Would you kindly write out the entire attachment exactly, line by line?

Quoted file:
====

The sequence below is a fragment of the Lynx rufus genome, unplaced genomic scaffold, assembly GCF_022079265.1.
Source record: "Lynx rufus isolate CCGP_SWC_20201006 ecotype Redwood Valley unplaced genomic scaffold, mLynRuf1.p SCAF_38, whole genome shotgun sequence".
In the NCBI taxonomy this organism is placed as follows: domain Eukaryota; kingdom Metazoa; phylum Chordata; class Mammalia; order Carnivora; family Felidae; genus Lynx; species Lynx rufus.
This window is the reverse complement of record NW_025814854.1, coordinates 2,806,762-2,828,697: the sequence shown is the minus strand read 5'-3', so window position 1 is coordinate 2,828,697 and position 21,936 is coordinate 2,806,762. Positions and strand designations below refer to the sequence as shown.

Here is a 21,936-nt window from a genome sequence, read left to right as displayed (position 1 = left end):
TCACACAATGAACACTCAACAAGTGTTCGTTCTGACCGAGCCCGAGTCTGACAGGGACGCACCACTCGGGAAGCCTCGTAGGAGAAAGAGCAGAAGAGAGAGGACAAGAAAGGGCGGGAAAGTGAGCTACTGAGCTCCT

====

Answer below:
The sequence below is a fragment of the Lynx rufus genome, unplaced genomic scaffold, assembly GCF_022079265.1.
Source record: "Lynx rufus isolate CCGP_SWC_20201006 ecotype Redwood Valley unplaced genomic scaffold, mLynRuf1.p SCAF_38, whole genome shotgun sequence".
In the NCBI taxonomy this organism is placed as follows: domain Eukaryota; kingdom Metazoa; phylum Chordata; class Mammalia; order Carnivora; family Felidae; genus Lynx; species Lynx rufus.
This window is the reverse complement of record NW_025814854.1, coordinates 2,806,762-2,828,697: the sequence shown is the minus strand read 5'-3', so window position 1 is coordinate 2,828,697 and position 21,936 is coordinate 2,806,762. Positions and strand designations below refer to the sequence as shown.

Here is a 21,936-nt window from a genome sequence, read left to right as displayed (position 1 = left end):
TCACACAATGAACACTCAACAAGTGTTCGTTCTGACCGAGCCCGAGTCTGACAGGGACGCACCACTCGGGAAGCCTCGTAGGAGAAAGAGCAGAAGAGAGAGGACAAGAAAGGGCGGGAAAGTGAGCTACTGAGCTCCT